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mburt
09-04-2006, 09:27 PM
I've sort of heard about algorithms before and it has something to do with lots of data. But I've never really understood what it meant. Could someone tell what an algorithm is, and possibly, how to make one?

Twey
09-04-2006, 09:31 PM
An algorithm is just a way to solve a problem, especially mathematical. Thus, they take input and give output.

For example, the algorithm to find the area of a circle from its radius is d = PI * r * r, where d (diameter) is the output and r (radius) is the input. The algorithm to find the pixel top of an HTML element on the page in most browsers is (based on code from QuirksMode.org):
if (obj.offsetParent) {
curtop = obj.offsetTop;
while (obj = obj.offsetParent)
curtop += obj.offsetTop;
}... where obj (object whose top to get) is the input and curtop (top in pixels of obj) is the output.

mburt
09-04-2006, 10:11 PM
For some reason, I knew you would answer this. You talk about algorithms like ice-cream. :)

mburt
09-04-2006, 10:15 PM
So what's the real point to algorithms?

blm126
09-04-2006, 11:26 PM
To solve problems

Twey
09-04-2006, 11:51 PM
You talk about algorithms like ice-cream.Lol! What's that supposed to mean? :p
[The point of algorithms is] To solve problemsPrecisely. :)

Every time you write a script or program, the first thing you do -- consciously or not -- is to design an algorithm, a simple breakdown of the exact steps the computer needs to perform to accomplish the task. In fact, in some ways it could be said that a computer program is an algorithm.

mburt
09-05-2006, 12:00 AM
Lol! What's that supposed to mean?

It was a bad simile.... :p

shachi
09-05-2006, 05:05 AM
This may be the algorithm to find the bottom left pixel of an object.;)



if (obj.offsetParent) {
curtop = obj.offsetTop;
while (obj = obj.offsetParent)
curtop += obj.offsetTop+obj.offsetWidth;
}

Twey
09-05-2006, 04:30 PM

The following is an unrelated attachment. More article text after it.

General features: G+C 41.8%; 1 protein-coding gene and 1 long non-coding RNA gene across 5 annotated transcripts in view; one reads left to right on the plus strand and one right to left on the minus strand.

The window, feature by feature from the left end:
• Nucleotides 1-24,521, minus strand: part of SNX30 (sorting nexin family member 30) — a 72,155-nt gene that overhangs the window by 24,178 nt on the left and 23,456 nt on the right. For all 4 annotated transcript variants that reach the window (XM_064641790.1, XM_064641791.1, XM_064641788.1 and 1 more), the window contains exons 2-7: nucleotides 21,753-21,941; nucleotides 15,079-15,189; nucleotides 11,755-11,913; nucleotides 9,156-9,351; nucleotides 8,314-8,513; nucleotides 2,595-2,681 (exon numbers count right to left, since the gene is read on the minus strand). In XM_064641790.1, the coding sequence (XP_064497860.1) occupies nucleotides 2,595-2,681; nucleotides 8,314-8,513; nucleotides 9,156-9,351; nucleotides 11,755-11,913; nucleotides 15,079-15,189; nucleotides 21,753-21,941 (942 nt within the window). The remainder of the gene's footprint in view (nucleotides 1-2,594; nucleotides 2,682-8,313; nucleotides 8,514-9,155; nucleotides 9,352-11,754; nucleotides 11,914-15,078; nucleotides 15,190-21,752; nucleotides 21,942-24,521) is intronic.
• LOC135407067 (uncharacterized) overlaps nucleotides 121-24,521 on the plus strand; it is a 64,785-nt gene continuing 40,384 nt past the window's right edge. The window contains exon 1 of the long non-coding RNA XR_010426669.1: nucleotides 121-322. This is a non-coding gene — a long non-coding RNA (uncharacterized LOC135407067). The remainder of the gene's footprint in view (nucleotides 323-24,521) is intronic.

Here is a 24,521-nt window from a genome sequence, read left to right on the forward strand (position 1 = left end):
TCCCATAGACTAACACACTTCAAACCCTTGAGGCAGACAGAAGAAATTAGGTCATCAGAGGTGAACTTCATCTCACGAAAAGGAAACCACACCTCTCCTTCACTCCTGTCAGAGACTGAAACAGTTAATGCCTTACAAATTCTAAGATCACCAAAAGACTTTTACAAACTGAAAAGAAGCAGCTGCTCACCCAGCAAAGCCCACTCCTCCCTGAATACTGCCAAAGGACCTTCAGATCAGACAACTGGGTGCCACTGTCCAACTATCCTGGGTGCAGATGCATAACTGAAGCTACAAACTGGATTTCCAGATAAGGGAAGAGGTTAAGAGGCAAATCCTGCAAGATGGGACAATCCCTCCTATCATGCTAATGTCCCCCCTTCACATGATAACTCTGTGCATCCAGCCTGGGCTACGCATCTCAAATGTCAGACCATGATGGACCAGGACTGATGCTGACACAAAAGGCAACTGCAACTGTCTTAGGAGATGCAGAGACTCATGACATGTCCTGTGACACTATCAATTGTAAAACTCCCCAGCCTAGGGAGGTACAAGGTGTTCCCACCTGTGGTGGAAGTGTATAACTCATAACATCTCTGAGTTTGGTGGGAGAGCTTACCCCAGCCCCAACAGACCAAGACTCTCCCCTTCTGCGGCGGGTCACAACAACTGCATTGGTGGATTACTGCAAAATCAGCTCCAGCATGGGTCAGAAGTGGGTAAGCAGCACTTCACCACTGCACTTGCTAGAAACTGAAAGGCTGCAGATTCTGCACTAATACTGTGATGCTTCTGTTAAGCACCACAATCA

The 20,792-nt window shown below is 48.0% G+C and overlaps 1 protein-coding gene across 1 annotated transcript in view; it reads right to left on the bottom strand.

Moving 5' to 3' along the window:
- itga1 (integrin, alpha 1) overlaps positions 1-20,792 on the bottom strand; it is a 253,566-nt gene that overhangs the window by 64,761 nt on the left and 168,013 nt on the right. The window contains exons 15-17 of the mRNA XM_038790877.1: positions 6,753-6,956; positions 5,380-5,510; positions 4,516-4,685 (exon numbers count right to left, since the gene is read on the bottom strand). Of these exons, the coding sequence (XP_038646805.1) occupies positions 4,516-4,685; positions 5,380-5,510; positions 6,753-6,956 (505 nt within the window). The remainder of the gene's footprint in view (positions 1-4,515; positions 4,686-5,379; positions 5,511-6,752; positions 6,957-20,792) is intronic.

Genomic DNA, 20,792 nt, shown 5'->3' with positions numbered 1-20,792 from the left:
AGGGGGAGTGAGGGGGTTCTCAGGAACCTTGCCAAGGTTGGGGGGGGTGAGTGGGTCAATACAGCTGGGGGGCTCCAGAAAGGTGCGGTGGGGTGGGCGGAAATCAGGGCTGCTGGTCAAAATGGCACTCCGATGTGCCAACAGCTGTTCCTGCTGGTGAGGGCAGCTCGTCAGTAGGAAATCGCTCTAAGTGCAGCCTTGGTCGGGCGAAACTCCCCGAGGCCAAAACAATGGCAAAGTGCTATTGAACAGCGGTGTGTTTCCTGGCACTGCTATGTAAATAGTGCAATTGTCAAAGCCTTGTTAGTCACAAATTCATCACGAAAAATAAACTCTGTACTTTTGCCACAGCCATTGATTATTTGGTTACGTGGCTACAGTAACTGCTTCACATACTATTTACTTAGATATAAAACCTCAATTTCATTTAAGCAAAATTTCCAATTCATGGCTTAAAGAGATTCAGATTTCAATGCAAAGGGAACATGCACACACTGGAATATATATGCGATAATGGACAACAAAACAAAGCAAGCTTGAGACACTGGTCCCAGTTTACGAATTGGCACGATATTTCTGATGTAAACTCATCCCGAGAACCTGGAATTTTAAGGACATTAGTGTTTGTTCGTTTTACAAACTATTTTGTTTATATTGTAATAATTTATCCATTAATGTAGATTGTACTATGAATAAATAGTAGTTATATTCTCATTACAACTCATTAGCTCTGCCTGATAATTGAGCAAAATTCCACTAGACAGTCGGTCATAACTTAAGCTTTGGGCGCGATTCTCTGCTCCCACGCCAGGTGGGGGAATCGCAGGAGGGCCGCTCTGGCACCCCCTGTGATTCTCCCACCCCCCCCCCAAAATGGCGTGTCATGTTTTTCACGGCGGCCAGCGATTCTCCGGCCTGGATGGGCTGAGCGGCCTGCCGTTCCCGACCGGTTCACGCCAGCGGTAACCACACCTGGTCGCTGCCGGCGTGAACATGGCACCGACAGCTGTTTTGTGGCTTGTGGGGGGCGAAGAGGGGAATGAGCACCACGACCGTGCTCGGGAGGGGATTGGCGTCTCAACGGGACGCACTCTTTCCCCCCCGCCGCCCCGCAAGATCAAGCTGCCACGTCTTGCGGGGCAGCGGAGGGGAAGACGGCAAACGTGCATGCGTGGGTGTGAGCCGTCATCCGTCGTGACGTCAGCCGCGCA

I'm afraid it isn't. :p

The algorithm above only expressed one dimension; to express two, you'd need an array or an object, which is where my getBoundingBox function comes in:
function getBoundingBox(obj) {
var curleft = 0,
oObj = obj;
if (obj.offsetParent)
while (obj.offsetParent) {
curleft += obj.offsetLeft;
obj = obj.offsetParent;
}
else if (obj.x) curleft += obj.x;

obj = oObj;

var curtop = 0;
if (obj.offsetParent)
while (obj.offsetParent) {
curtop += obj.offsetTop;
obj = obj.offsetParent;
}
else if (obj.y) curtop += obj.y;

var curright = curleft + oObj.offsetWidth,
curbottom = curtop + oObj.offsetHeight;

return {'left' : curleft, 'top' : curtop, 'right' : curleft + oObj.offsetWidth, 'bottom' : curtop + oObj.offsetHeight};
}

shachi
09-05-2006, 04:33 PM
Great function Twey but it would be useful to me if you could tell me how to use it.;)

And I thought Algorithms were all about solving a problem step wise something like this:



if two plus three equals 5
show the user 5
else
simply show him you are wrong.

Twey
09-05-2006, 04:59 PM
That is step-wise :) So are all computer programs.
Great function Twey but it would be useful to me if you could tell me how to use it.
var box = getBoundingBox(element);
var bottom = box.bottom,
left = box.left;

shachi
09-05-2006, 05:22 PM
Oh, thanks Twey for the script. By the way will this work too??



var box = new getBoundingBox(somelement);
var bottom = box.bottom;
...


And by the way what is the difference between using var to declare a variable and not using it??

blm126
09-05-2006, 10:34 PM
And by the way what is the difference between using var to declare a variable and not using it??
the scope of the variable. For example


function 1(){
somevar = "some random text";
}
function 2(){
document.write(somevar);
}

will work. but


function 1(){
var somevar = "some random text";
}
function 2(){
document.write(somevar);
}

will not

Twey
09-05-2006, 10:41 PM
Not quite. var declares a variable. If you don't use the var keyword, it's assumed you're setting a property of the global object, which is window. Thus,
foo = 3;is equivalent to
window.foo = 3;

blm126
09-05-2006, 10:45 PM
...of the global object, which is window.
The global object doesn't have to be window though does it? That is just the case for web browsers.

Twey
09-06-2006, 12:45 AM
Yes, sorry. :)

mwinter
09-06-2006, 06:29 PM
... what is the difference between using var to declare a variable and not using it??

the scope of the variable.

More importantly, though, not declaring global variables can lead to an exception in IE should the identifier conflict with an id attribute value.

For example:



<ul id="menu">
<!-- ... -->
</ul>



menu = document.getElementById('menu');






function 1(){
somevar = "some random text";
}
function 2(){
document.write(somevar);
}

will work.

If the function identifiers were acceptable, yes. :p

Mike